Chiron: the original wounded healer

Carl Jung’s archetype of the ‘wounded healer’ originates from the Greek myth of Chiron, the centaur who was physically and psychically wounded and by way of managing his own wounds he became the empathetic teacher of healing. Chiron’s psychological wounds refer to his abandonment by his parents when they realized that he was different: born half horse, half man (Kearny, 1997). He was adopted by Apollo, the Greek god of sun, music and medicine, who taught him the art of healing.

Chiron’s physical wound happened later in his adult life when he became the mentor of Hercules whom injured him by accident with a poisoned arrow (ibid). His wound was doomed to stay open with his experienced pain reminding him of his woundedness forever, as Chiron was an immortal. He became a great mentor and as Reinhart (in Holmes, 1998: 27) suggests: ‘Ironically his ability to heal others was increased by his continual search for relief from his own vulnerable wound’.

Redemption comes with Chiron renouncing his immortality rather than the healing of his wound. Jung calls for therapists to renounce their omnipotence and accept their wounds and mortality, especially given the seductiveness of ‘hiding’ behind the client’s issues, as in the case of Miller’s (1987) suggestion of covering up or defending against depression with grandiosity.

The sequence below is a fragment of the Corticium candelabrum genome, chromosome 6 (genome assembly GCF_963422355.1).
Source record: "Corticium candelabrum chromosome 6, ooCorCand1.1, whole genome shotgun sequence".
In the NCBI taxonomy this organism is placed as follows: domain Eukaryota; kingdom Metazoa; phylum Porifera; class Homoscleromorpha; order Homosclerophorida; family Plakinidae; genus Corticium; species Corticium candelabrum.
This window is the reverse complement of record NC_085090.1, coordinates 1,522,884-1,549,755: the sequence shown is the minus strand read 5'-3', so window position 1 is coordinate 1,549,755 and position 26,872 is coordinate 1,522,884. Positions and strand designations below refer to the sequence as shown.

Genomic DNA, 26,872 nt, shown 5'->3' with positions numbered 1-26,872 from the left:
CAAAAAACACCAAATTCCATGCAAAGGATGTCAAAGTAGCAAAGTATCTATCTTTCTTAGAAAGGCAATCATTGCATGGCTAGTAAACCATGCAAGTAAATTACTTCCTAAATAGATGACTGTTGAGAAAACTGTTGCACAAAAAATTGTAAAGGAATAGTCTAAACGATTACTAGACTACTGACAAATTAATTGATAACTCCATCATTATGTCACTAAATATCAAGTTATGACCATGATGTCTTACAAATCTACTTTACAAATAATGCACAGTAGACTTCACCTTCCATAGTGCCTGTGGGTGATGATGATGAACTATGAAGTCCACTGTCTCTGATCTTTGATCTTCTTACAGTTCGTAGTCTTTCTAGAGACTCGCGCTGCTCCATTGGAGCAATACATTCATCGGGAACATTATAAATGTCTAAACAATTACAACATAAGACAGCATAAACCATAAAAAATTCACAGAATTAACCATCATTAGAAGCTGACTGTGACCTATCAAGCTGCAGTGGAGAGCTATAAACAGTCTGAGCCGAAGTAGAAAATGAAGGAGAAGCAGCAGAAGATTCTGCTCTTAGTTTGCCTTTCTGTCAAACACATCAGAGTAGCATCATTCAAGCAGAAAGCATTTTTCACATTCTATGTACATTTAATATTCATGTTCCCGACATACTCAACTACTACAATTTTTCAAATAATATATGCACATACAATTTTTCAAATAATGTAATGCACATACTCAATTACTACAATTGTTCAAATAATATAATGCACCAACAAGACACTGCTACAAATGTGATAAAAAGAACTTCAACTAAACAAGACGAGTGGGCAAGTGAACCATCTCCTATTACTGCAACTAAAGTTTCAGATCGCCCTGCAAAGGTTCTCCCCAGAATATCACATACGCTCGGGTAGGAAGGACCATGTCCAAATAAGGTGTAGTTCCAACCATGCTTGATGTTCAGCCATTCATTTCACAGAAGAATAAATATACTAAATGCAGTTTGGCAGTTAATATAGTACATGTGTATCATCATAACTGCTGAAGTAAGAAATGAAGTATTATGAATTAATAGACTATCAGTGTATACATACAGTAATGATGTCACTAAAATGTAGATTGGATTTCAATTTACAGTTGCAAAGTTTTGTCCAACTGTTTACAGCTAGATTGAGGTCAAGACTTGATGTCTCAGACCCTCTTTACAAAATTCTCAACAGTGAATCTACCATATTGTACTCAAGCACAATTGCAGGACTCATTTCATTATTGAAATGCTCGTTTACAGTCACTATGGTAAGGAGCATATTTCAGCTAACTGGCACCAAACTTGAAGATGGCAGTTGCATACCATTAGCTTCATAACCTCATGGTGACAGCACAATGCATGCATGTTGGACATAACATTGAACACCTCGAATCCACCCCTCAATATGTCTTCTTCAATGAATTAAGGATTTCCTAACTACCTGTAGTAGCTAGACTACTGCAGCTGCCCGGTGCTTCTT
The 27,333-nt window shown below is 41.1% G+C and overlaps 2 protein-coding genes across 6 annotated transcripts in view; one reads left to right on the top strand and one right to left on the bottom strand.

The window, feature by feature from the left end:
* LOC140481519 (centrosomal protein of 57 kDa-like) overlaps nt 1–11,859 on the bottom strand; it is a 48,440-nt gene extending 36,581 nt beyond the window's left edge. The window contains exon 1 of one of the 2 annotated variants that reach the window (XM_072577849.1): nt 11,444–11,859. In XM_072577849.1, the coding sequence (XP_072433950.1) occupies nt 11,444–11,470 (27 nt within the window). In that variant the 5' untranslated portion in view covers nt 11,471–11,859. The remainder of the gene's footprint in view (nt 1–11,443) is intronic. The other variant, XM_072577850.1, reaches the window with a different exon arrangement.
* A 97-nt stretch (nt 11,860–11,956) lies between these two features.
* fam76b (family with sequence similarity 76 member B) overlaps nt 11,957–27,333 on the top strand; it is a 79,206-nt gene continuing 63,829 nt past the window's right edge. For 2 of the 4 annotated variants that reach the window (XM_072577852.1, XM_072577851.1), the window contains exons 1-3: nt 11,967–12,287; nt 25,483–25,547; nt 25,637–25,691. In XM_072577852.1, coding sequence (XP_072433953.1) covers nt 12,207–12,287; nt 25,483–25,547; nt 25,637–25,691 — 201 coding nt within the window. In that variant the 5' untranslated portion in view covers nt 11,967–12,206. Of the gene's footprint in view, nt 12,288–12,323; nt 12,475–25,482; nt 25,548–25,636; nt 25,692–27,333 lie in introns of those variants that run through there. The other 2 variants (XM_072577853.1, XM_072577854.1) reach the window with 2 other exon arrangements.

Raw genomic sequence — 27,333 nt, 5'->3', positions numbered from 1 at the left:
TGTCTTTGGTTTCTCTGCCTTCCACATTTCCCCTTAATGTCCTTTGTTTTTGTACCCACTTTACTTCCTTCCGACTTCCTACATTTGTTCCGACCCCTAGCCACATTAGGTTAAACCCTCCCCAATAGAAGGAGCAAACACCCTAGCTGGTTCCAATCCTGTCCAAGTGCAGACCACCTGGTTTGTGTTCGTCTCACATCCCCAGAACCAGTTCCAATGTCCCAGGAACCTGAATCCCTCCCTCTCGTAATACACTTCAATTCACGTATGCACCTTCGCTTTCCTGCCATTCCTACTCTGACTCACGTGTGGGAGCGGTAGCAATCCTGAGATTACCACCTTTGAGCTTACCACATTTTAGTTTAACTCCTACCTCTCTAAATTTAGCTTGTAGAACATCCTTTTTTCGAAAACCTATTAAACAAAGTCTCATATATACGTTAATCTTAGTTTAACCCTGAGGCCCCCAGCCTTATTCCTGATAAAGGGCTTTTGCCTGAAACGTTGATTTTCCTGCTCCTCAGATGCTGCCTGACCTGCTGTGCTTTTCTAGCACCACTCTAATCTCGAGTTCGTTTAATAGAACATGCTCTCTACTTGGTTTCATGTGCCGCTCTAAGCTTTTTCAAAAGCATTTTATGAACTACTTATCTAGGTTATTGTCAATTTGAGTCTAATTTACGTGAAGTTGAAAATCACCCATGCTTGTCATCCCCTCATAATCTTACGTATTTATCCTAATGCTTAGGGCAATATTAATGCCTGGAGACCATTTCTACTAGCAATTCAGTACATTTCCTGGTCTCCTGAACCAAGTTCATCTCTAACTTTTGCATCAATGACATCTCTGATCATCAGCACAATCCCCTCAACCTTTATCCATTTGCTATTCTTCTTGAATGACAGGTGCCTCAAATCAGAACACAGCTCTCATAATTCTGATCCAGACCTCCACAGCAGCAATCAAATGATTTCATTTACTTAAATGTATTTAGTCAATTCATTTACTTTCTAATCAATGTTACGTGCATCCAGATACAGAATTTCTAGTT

Guggenbuhl-Craig (1989: 91) argues that ‘The healer and the patient are two aspects of the same’, with one’s self or ego finding difficult to bear the polarized tension of paradox and dilemma, as the ‘ego loves clarity and tries to eradicate inner ambivalence.’ Given such pressures a mutually collusive relationship may develop between therapist and client, ‘[t]he patient, for instance, can project his own wounds on to the patient’ (ibid: 92).

I will be posting a bit more on this very soon.